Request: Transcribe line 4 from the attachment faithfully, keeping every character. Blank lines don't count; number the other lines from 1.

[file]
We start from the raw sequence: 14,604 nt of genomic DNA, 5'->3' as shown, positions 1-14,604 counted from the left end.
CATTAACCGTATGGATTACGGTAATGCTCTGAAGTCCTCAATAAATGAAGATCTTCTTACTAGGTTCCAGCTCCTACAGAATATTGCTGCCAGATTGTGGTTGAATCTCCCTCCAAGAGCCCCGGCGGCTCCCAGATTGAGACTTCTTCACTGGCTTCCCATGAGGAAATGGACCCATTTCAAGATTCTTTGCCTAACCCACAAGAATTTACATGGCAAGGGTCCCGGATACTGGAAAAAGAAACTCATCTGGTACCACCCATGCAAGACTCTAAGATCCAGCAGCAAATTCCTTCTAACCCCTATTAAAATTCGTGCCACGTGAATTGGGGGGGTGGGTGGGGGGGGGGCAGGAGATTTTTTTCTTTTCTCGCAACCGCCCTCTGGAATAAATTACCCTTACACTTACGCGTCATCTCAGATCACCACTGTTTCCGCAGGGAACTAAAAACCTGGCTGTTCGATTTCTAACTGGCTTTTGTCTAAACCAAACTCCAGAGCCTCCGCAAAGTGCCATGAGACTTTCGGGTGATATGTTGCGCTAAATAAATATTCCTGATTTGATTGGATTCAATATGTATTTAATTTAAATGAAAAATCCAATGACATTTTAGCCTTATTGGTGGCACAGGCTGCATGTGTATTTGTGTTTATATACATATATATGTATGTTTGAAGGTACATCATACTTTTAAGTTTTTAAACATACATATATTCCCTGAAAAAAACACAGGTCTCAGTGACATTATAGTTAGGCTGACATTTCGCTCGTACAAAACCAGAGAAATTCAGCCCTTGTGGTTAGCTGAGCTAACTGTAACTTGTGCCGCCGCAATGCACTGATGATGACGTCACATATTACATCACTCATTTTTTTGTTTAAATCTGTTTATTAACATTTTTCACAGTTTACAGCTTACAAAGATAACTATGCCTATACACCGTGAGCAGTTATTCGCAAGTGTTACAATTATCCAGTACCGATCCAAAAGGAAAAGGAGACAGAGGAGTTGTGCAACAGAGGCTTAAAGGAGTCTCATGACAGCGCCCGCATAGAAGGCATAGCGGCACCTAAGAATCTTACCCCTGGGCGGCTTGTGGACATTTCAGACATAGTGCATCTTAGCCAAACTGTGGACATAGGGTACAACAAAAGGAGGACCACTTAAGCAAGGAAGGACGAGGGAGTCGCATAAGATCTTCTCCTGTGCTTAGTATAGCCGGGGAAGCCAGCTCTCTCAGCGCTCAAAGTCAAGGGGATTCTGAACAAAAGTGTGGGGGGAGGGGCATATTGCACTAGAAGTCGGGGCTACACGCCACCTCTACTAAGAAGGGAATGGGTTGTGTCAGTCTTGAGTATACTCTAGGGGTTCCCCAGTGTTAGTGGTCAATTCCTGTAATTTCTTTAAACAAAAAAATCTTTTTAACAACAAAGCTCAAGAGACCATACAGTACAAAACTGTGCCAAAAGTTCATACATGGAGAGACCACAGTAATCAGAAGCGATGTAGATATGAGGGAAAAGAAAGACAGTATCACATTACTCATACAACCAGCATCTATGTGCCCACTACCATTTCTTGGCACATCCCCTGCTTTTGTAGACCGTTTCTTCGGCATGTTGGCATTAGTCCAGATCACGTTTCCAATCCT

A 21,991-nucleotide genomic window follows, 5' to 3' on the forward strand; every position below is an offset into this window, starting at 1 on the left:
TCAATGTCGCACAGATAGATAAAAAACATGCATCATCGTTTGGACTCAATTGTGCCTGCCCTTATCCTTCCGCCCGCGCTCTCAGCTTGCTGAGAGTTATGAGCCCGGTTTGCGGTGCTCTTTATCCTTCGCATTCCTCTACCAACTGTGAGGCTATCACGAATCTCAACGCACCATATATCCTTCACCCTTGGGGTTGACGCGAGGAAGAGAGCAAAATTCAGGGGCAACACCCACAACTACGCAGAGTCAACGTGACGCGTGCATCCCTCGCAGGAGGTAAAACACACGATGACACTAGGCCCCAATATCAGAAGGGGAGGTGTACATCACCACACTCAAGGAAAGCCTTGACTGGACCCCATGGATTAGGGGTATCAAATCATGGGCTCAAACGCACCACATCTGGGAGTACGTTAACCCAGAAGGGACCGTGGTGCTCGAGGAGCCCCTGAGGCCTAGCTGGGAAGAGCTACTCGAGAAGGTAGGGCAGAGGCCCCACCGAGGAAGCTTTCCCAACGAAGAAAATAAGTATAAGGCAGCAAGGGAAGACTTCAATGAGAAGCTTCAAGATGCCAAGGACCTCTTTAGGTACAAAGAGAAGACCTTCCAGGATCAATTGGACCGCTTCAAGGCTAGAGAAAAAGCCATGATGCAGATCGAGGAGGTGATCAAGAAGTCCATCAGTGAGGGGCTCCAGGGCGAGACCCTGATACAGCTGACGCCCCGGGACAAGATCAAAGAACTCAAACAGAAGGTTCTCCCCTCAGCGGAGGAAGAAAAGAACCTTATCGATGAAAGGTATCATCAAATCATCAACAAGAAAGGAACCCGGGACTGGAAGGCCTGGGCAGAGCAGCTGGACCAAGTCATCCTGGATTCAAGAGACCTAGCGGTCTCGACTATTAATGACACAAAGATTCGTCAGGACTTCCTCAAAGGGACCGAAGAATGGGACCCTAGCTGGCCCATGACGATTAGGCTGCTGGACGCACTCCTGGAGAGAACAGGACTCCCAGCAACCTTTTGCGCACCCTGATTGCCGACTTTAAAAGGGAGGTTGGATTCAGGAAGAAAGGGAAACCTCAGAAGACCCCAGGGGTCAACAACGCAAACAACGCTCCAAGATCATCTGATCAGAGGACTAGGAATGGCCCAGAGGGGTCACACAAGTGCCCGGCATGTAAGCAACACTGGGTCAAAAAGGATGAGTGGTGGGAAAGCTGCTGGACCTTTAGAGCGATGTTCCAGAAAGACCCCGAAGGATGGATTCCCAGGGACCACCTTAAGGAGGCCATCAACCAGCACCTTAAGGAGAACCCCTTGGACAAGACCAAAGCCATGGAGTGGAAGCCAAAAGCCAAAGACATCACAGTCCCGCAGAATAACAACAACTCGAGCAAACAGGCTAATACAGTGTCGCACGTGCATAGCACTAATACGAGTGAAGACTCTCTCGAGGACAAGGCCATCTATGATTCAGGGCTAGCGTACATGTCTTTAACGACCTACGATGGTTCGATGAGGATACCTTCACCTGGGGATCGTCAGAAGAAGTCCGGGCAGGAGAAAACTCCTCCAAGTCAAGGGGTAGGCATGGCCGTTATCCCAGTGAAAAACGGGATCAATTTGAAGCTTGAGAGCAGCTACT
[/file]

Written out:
TCAATGTCGCACAGATAGATAAAAAACATGCATCATCGTTTGGACTCAATTGTGCCTGCCCTTATCCTTCCGCCCGCGCTCTCAGCTTGCTGAGAGTTATGAGCCCGGTTTGCGGTGCTCTTTATCCTTCGCATTCCTCTACCAACTGTGAGGCTATCACGAATCTCAACGCACCATATATCCTTCACCCTTGGGGTTGACGCGAGGAAGAGAGCAAAATTCAGGGGCAACACCCACAACTACGCAGAGTCAACGTGACGCGTGCATCCCTCGCAGGAGGTAAAACACACGATGACACTAGGCCCCAATATCAGAAGGGGAGGTGTACATCACCACACTCAAGGAAAGCCTTGACTGGACCCCATGGATTAGGGGTATCAAATCATGGGCTCAAACGCACCACATCTGGGAGTACGTTAACCCAGAAGGGACCGTGGTGCTCGAGGAGCCCCTGAGGCCTAGCTGGGAAGAGCTACTCGAGAAGGTAGGGCAGAGGCCCCACCGAGGAAGCTTTCCCAACGAAGAAAATAAGTATAAGGCAGCAAGGGAAGACTTCAATGAGAAGCTTCAAGATGCCAAGGACCTCTTTAGGTACAAAGAGAAGACCTTCCAGGATCAATTGGACCGCTTCAAGGCTAGAGAAAAAGCCATGATGCAGATCGAGGAGGTGATCAAGAAGTCCATCAGTGAGGGGCTCCAGGGCGAGACCCTGATACAGCTGACGCCCCGGGACAAGATCAAAGAACTCAAACAGAAGGTTCTCCCCTCAGCGGAGGAAGAAAAGAACCTTATCGATGAAAGGTATCATCAAATCATCAACAAGAAAGGAACCCGGGACTGGAAGGCCTGGGCAGAGCAGCTGGACCAAGTCATCCTGGATTCAAGAGACCTAGCGGTCTCGACTATTAATGACACAAAGATTCGTCAGGACTTCCTCAAAGGGACCGAAGAATGGGACCCTAGCTGGCCCATGACGATTAGGCTGCTGGACGCACTCCTGGAGAGAACAGGACTCCCAGCAACCTTTTGCGCACCCTGATTGCCGACTTTAAAAGGGAGGTTGGATTCAGGAAGAAAGGGAAACCTCAGAAGACCCCAGGGGTCAACAACGCAAACAACGCTCCAAGATCATCTGATCAGAGGACTAGGAATGGCCCAGAGGGGTCACACAAGTGCCCGGCATGTAAGCAACACTGGGTCAAAAAGGATGAGTGGTGGGAAAGCTGCTGGACCTTTAGAGCGATGTTCCAGAAAGACCCCGAAGGATGGATTCCCAGGGACCACCTTAAGGAGGCCATCAACCAGCACCTTAAGGAGAACCCCTTGGACAAGACCAAAGCCATGGAGTGGAAGCCAAAAGCCAAAGACATCACAGTCCCGCAGAATAACAACAACTCGAGCAAACAGGCTAATACAGTGTCGCACGTGCATAGCACTAATACGAGTGAAGACTCTCTCGAGGACAAGGCCATCTATGATTCAGGGCTAGCGTACATGTCTTTAACGACCTACGATGGTTCGATGAGGATACCTTCACCTGGGGATCGTCAGAAGAAGTCCGGGCAGGAGAAAACTCCTCCAAGTCAAGGGGTAGGCATGGCCGTTATCCCAGTGAAAAACGGGATCAATTTGAAGCTTGAGAGCAGCTACT